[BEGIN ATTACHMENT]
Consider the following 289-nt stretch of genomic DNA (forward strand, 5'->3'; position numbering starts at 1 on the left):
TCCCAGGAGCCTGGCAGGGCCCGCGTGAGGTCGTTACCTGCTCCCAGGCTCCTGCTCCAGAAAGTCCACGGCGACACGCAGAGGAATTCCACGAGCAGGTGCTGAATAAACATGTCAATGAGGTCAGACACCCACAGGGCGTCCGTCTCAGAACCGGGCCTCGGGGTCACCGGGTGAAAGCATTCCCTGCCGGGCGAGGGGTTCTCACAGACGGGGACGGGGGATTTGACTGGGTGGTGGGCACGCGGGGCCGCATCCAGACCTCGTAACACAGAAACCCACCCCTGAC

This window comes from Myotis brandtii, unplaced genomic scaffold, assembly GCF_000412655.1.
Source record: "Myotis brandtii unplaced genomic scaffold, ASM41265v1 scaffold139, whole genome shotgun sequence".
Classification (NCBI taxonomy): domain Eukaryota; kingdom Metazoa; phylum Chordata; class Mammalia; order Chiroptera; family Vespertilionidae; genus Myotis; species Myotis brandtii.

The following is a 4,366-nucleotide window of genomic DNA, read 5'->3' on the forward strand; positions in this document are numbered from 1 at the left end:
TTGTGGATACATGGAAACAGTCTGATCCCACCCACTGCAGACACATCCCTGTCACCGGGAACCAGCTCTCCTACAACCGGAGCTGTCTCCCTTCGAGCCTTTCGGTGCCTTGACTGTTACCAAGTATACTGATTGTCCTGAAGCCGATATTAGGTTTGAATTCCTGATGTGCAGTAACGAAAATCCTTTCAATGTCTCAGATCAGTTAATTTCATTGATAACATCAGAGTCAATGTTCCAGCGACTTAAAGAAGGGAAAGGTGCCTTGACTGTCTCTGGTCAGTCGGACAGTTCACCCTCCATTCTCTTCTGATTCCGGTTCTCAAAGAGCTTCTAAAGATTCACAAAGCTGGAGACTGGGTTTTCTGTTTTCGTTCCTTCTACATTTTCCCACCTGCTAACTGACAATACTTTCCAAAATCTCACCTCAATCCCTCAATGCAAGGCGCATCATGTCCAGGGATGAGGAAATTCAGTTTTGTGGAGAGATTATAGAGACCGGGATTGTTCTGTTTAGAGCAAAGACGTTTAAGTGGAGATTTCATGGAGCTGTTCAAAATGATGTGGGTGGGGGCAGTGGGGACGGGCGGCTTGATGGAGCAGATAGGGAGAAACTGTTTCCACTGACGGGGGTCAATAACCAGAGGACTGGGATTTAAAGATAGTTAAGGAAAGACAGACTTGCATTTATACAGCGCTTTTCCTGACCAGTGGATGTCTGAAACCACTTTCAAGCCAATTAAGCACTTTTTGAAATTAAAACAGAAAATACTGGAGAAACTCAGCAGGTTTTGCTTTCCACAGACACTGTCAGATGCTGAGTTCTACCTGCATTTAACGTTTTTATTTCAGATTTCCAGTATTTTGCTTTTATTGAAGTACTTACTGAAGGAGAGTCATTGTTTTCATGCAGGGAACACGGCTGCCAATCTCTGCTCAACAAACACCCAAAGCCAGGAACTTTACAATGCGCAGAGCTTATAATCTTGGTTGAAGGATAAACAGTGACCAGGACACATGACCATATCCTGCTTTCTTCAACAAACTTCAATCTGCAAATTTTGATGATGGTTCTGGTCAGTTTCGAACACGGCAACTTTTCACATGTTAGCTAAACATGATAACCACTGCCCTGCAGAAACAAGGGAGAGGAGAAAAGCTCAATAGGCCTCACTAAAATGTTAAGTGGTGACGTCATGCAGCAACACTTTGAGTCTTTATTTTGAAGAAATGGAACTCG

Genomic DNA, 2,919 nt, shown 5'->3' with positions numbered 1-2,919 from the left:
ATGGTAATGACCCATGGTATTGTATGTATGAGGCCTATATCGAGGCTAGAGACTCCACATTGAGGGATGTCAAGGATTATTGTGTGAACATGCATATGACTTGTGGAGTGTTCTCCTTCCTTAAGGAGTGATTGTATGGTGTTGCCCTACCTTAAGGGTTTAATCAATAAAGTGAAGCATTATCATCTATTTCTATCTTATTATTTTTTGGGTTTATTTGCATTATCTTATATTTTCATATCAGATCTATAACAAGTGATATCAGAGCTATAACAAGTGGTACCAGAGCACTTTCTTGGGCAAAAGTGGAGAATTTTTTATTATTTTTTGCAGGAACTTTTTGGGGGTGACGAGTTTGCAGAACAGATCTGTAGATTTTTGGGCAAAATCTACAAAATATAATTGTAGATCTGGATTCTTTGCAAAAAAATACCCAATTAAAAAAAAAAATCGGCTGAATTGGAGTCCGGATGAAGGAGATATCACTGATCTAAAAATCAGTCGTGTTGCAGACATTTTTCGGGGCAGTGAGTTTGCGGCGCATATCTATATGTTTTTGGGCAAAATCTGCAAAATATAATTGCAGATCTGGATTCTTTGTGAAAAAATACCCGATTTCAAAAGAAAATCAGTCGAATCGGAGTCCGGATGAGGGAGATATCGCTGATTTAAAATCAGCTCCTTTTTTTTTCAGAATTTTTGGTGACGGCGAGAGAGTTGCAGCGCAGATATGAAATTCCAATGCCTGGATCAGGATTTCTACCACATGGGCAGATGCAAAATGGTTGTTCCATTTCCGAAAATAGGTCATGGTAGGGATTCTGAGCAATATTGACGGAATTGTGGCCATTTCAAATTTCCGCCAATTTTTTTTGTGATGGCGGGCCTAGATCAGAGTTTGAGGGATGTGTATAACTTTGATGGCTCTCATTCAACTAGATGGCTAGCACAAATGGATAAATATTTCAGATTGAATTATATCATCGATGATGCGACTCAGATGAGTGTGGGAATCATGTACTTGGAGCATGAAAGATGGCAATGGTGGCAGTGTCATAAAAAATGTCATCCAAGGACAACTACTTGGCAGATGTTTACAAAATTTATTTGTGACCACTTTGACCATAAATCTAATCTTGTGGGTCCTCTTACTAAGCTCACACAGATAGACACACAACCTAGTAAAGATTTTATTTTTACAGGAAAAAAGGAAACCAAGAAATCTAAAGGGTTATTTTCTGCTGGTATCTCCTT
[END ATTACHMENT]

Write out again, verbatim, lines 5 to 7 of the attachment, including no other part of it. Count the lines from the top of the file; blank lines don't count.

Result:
Classification (NCBI taxonomy): domain Eukaryota; kingdom Metazoa; phylum Chordata; class Mammalia; order Chiroptera; family Vespertilionidae; genus Myotis; species Myotis brandtii.

The following is a 4,366-nucleotide window of genomic DNA, read 5'->3' on the forward strand; positions in this document are numbered from 1 at the left end:
TTGTGGATACATGGAAACAGTCTGATCCCACCCACTGCAGACACATCCCTGTCACCGGGAACCAGCTCTCCTACAACCGGAGCTGTCTCCCTTCGAGCCTTTCGGTGCCTTGACTGTTACCAAGTATACTGATTGTCCTGAAGCCGATATTAGGTTTGAATTCCTGATGTGCAGTAACGAAAATCCTTTCAATGTCTCAGATCAGTTAATTTCATTGATAACATCAGAGTCAATGTTCCAGCGACTTAAAGAAGGGAAAGGTGCCTTGACTGTCTCTGGTCAGTCGGACAGTTCACCCTCCATTCTCTTCTGATTCCGGTTCTCAAAGAGCTTCTAAAGATTCACAAAGCTGGAGACTGGGTTTTCTGTTTTCGTTCCTTCTACATTTTCCCACCTGCTAACTGACAATACTTTCCAAAATCTCACCTCAATCCCTCAATGCAAGGCGCATCATGTCCAGGGATGAGGAAATTCAGTTTTGTGGAGAGATTATAGAGACCGGGATTGTTCTGTTTAGAGCAAAGACGTTTAAGTGGAGATTTCATGGAGCTGTTCAAAATGATGTGGGTGGGGGCAGTGGGGACGGGCGGCTTGATGGAGCAGATAGGGAGAAACTGTTTCCACTGACGGGGGTCAATAACCAGAGGACTGGGATTTAAAGATAGTTAAGGAAAGACAGACTTGCATTTATACAGCGCTTTTCCTGACCAGTGGATGTCTGAAACCACTTTCAAGCCAATTAAGCACTTTTTGAAATTAAAACAGAAAATACTGGAGAAACTCAGCAGGTTTTGCTTTCCACAGACACTGTCAGATGCTGAGTTCTACCTGCATTTAACGTTTTTATTTCAGATTTCCAGTATTTTGCTTTTATTGAAGTACTTACTGAAGGAGAGTCATTGTTTTCATGCAGGGAACACGGCTGCCAATCTCTGCTCAACAAACACCCAAAGCCAGGAACTTTACAATGCGCAGAGCTTATAATCTTGGTTGAAGGATAAACAGTGACCAGGACACATGACCATATCCTGCTTTCTTCAACAAACTTCAATCTGCAAATTTTGATGATGGTTCTGGTCAGTTTCGAACACGGCAACTTTTCACATGTTAGCTAAACATGATAACCACTGCCCTGCAGAAACAAGGGAGAGGAGAAAAGCTCAATAGGCCTCACTAAAATGTTAAGTGGTGACGTCATGCAGCAACACTTTGAGTCTTTATTTTGAAGAAATGGAACTCG